4. 4. Gov 2.0 Applications 
 State of South Carolina Web 2.0 Enhancements Added MySpace, Facebook, and Twitter accounts to engage more of the state's citizens using social-networking sites. A new Help Section was also created that lets users view video and listen to audio clips of FAQs. Includes Google mapping features for directions to government buildings. http://www.SC.gov Rhode Island Council for the Arts Web Site Includes an art-focused blog, RSS feeds, an online grant application, and MySpace, Facebook, and Twitter accounts. A new YouTube channel also features footage of arts-specific public events and recent public service announcements. http://arts.ri.gov EveryBlock Robust mashup that provides contextual information on crime, restaurant inspections, permits, and street closures to answer the question, “What’s happening in my neighborhood?” Currently covering five U.S. cities: Charlotte, Chicago, New York, Philadelphia, and San Francisco. http://everyblock.com Utah Govcast Features dozens of government videos, including Governor Huntsman’s news conferences, agency training videos, and citizen advisories. Offered in multiple formats with transcripts and supported by RSS feeds and Twitter alerts when new content is added. http://utah.gov/multimedia Oakland Crimespotting A visual mashup using data published by CrimeWatch, the City of Oakland’s community crime mapping Web site. Oakland Crimespotting combines interactive maps, e-mail updates, and RSS feeds of area-specific crimes to enable residents to better understand crime patterns in their neighborhoods. Crimes are categorized by type and attributed to specific locations. http://oakland.crimespotting.org Defense Intelligence Agency (DIA) Wiki Defense intelligence wikis allow real-time information gathering, management, and timely dissemination to analysts and warfighters. Contained on classified networks. (Buxbaum, 2007) DIA Intelligence-Briefing Mashups User-driven intelligence briefings for Pentagon decision-makers. Contained on classified networks. (Buxbaum, 2007) Neighborhood Knowledge California Vigorous tool that combines mapping functionality with demographic, economic, and copious other statistical sources. Users build their own maps, based on datasets and save searches in their own profile. http://nkca.ucla.edu/ Shared Federal Government Intelligence Wikis “Intellipedia lets 37,000 officials at the CIA, FBI, NSA and other U.S. intelligence agencies share information and even rate one another for accuracy in password-protected wikis, some ‘top secret.’” (Crovitz, 2008) Deadliest Roads Search A University of Minnesota sponsored Web site where people can find, and view, the deadliest roads in America, including those in Minnesota. Maps combined with government-mined accident statistics provide Minnesota drivers with user-driven safety information. http://www.saferoadmaps.org/ Cities in 3D The District of Columbia submitted more than 84,000 3D building models to Google Earth's Cities in 3D program. Releasing the GIS data to the public enables citizens to have a greater role in conversations and plans about the city's development. http://dcgis.dc.gov/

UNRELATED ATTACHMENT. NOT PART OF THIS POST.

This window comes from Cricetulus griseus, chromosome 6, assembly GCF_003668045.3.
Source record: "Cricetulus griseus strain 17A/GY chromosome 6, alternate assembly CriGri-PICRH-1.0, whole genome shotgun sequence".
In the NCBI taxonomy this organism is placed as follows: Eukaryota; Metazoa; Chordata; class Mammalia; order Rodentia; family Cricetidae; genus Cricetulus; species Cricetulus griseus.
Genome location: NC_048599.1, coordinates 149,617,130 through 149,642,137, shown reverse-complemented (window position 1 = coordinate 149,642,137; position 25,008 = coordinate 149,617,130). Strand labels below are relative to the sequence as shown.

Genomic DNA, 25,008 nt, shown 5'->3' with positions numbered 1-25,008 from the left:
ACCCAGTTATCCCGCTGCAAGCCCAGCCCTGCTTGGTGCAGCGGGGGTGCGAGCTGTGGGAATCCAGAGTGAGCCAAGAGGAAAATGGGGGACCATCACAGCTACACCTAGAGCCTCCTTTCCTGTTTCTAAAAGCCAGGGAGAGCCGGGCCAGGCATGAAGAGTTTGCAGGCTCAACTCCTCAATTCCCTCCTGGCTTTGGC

5. 5. Waiting on Gov 2.0 Policy Web 2.0 is on the doorsteps of governments worldwide. Even as some governments adopt community-focused online services, changing government enterprise in a way that embraces Web 2.0 is easier said than done. Implementing Gov 2.0 is a context-driven endeavor, unique to the operating and political environment of each government, which will require governments to adapt, leaders to lead, IT to function as an agent of convergence, and cultural acceptance of the notion that individual users will act responsibly. If it all sounds like a leap of faith, it’s not, or at least it has not been for private sector enterprises, which have become less siloed and less institutionalized because they recognize the economic benefits of leveraging Web 2.0 to increase revenues, enhance customer service, and improve internal efficiencies by sharing information more effectively. Although government currently lacks a Gov 2.0 policy footprint, there is some promise on the horizon. Don Tapscott, author of the seminal Web 2.0 tome Wikinomics, founded “Government 2.0: Wikinomics, Government & Democracy, a multimillion-dollar global research project that will identify and analyze emerging opportunities to harness new models of collaboration to transform the public sector. The project builds on a wealth of continuing research by New Paradigm and a global faculty of experts.” (Tapscott, 2008) For government leaders who are waiting on Tapscott’s Gov 2.0 project results, you might be waiting a while – and you might not find the path so agreeable, discernible, or possess the means to implement it within reason. If, on the other hand, you are waiting on other governments to forge a path, then you should know — other governments are probably waiting on you to forge the path. The message from forward-thinking Gov 2.0 experts harkens back to the middle-aged reflections of Charles Halloway, the character from Bradbury’s Something Wicked This Way Comes, who muses, “Too late, I found you can't wait to become perfect, you got to go out and fall down and get up again with everybody else.” Says James Young, Associate VP of Information Services at Harrisburg University of Science and Technology, “I’m not here to tell government to just jump in. It takes a while to adopt this stuff, because we don't know what is going to work and what's not going to work. The idea, he said, is to start out with core Web 2.0 features, such as blogs, wikis, mashups, and RSS feeds, so residents can get more information about what's going on in their municipalities and where they can offer their feedback.” (Weiss, 2008) One answer to meeting the Gov 2.0 challenge is a simple prescription: start small, use existing technology to advance government’s mission of service, and grow policy with technology over time. Social media platforms are not going away, so Gov 2.0 avoidance is no longer a working strategy. Gov 2.0 policy will coincide with the implementation process because the two are inextricably connected. The Building Blocks of Web 2.0 To formulate a starting point, it is important to understand the building blocks of Web 2.0. For the purpose of this discussion, Web 2.0 can be distilled into three fundamental elements: • Data access and control • Participation • Customer service